Lawyer for arrested former Vatican employee says manuscript is mystery

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BALDACHIN ST PETER'S BASILICA
The wooden canopy of the baldachin over the main altar of St. Peter's Basilica at the Vatican can be seen in this photo from Jan. 11, 2024. (CNS photo/Fabbrica di San Pietro)

ROME (CNS) — The lawyer for the former Vatican employee accused of trying to sell St. Peter’s Basilica an allegedly stolen 17th-century manuscript about plans for the massive canopy over the basilica’s main altar said the illustrated manuscript is different from one listed in the archives and later reported missing.

Angelo Coccìa, the lawyer, told Catholic News Service June 10, that even the arrest warrant for his client, Alfio Maria Daniele Pergolizzi, showed doubt when it asserted the item Pergolizzi attempted to sell could “presumably be traced back” to a booklet purchased in 1879 for the archives of the Fabbrica di San Pietro, the office that oversees the upkeep of the basilica.

Arrested by Vatican in sting operation

Pergolizzi was arrested by Vatican police May 27 after a sting operation in which he delivered the manuscript to Cardinal Mauro Gambetti, archpriest of the basilica and president of the Fabbrica, in exchange for a check for 120,000 euros (about $130,700).

From 1995 to 2011, Pergolizzi worked for the Fabbrica, serving as photo archivist and de facto communications officer. He founded a publishing house specializing in art books and after leaving the basilica pursued publishing as a fulltime career until the company declared bankruptcy in 2022 or 2023.

Coccìa said his client has been in a cell in the Vatican gendarmes’ barracks since his arrest. The Vatican prosecutor interrogated Pergolizzi May 27 and May 28 and had another session scheduled for June 10. Coccìa said that at that appointment he would make a second formal petition for Pergolizzi’s release.

Manuscript details and discrepancies

The manuscript Pergolizzi had tried to sell to Cardinal Gambetti is called “Oro messo nelli bronzi” (Gold placed in the bronzes), Coccìa said, while the Vatican repeatedly referred to the missing or stolen manuscript, including in the arrest warrant, as “a manuscript titled, ‘Little Book of gold.'”

The Vatican described its stolen manuscript as containing 16 numbered pages, Coccìa said, while the piece in Pergolizzi’s possession has 36 pages and is not numbered.

Manuscript
A drawing from “Oro messo nelli bronzi” (Gold placed in the bronzes), the manuscript at the center of a Vatican criminal case, is seen in a facsimile in a book about Gian Lorenzo Bernini by Maria Grazia D’Amelio, a professor of architectural history. The drawing shows where gold will be affixed to the four angel sculptures on top of the baldachin or canopy over the main altar in St. Peter’s Basilica. (CNS photo/courtesy Argos)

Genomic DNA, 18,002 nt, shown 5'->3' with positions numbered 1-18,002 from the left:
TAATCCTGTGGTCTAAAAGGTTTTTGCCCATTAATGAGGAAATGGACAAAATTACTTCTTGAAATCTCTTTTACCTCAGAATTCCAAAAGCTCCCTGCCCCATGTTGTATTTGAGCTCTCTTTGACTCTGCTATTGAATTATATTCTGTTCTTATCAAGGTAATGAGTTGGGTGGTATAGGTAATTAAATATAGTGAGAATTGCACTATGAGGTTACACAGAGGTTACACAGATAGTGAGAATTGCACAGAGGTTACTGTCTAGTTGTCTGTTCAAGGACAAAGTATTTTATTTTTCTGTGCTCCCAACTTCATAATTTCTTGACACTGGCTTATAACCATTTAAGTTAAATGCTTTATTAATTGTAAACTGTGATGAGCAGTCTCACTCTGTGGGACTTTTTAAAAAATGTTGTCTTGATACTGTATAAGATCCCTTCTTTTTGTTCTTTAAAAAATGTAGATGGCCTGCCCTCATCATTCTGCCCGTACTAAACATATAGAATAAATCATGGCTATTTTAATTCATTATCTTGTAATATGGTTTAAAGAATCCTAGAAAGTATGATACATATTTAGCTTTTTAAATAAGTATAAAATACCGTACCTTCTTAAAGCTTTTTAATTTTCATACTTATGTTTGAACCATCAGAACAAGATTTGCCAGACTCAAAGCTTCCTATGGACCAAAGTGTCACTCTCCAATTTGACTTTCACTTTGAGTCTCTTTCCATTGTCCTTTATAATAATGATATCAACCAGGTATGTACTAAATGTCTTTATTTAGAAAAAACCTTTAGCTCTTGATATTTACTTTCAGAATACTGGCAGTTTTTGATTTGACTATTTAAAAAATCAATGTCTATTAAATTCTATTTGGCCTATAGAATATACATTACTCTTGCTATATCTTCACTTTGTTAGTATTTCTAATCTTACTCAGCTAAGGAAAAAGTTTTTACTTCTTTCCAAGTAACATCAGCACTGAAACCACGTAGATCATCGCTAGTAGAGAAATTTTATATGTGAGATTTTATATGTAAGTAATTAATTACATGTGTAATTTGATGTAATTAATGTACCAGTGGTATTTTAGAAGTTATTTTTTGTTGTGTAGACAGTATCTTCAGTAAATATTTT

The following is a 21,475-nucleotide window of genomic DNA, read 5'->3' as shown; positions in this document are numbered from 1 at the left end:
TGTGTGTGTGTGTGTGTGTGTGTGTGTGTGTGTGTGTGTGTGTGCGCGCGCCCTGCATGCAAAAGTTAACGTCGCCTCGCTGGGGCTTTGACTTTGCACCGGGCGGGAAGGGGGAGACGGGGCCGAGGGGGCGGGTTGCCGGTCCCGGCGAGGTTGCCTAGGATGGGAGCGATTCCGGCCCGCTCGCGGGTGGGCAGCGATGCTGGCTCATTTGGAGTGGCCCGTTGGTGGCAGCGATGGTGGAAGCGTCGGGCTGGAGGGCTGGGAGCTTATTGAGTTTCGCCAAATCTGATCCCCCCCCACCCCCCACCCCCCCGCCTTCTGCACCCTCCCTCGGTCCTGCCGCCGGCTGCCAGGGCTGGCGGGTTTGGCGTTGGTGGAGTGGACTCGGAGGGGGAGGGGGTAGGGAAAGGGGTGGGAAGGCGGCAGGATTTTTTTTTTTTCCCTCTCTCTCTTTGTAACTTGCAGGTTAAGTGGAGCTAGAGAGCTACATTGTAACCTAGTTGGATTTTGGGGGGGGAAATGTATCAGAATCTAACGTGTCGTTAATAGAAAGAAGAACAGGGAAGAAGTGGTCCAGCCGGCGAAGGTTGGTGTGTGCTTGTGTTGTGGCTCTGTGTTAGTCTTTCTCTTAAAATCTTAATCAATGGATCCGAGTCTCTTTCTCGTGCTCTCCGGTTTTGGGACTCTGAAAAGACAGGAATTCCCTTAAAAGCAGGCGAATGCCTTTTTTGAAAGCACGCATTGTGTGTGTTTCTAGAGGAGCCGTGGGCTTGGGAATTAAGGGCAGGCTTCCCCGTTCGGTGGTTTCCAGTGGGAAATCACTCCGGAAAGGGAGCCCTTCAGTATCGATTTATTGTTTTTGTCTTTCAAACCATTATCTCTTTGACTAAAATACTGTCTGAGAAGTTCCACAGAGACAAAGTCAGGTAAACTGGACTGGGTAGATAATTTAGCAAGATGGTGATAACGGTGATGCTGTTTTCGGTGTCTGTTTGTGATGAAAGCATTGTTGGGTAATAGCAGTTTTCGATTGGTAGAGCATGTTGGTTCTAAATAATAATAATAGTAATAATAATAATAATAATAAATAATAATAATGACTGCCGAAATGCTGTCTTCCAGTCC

The lawyer said Pergolizzi’s manuscript appears to have been prepared by collaborators of Gian Lorenzo Bernini in 1633 to raise money to pay for the Baroque master’s massive baldachin or canopy over the main altar in St. Peter’s Basilica. The 36-page manuscript, Coccìa said, details weights and measurements for the gold Bernini wanted to use on the baldachin, drawings that illustrate where the gold would be placed and descriptions of how it would be affixed to the bronze canopy.

Pergolizzi’s account

Pergolizzi claimed that in 2007 or 2008, Msgr. Vittorino Canciani, one of the canons of St. Peter’s Basilica, asked him to evaluate the authenticity of the manuscript and its value. Later the priest gave him the manuscript, telling him that if he ever sold it, he should give some of the money to charities in Rome run by religious sisters. Msgr. Canciani died in 2014.

Because the manuscript was a gift, Coccìa said, Pergolizzi never had a certificate of ownership.

Coccìa said Msgr. Canciani had told his client that the manuscript was given to him by friends and was not the property of the Fabbrica. The theory of Pergolizzi and Bernini scholars he has worked with is that the manuscript was presented to Pope Urban VIII, who put it in his private collection, which then passed to his family — the Barberini.

Disputed ownership of the manuscript

The Vatican prosecutor, however, said the manuscript was purchased in 1879 by the archivist of the Fabbrica and was listed as missing by the Fabbrica archivist in 1994. Then, the prosecutor said, in April Pergolizzi contacted the Fabbrica to ask if they had any document attesting to the existence of the “little book of gold.”

Pergolizzi is counting on the testimony of Maria Grazia D’Amelio, a professor of architectural history and author of a 2021 book on Bernini and the gold for the baldachin, a book published by Pergolizzi’s company and containing a facsimile of the 36-page manuscript.

Coccìa said that D’Amelio already has told the Vatican court that in her research in the Fabbrica’s archives between 1979 and 2017 she never saw a trace of reference to the manuscript Pergolizzi had.

Cindy Wooden

Cindy Wooden is a journalist with Catholic News Service.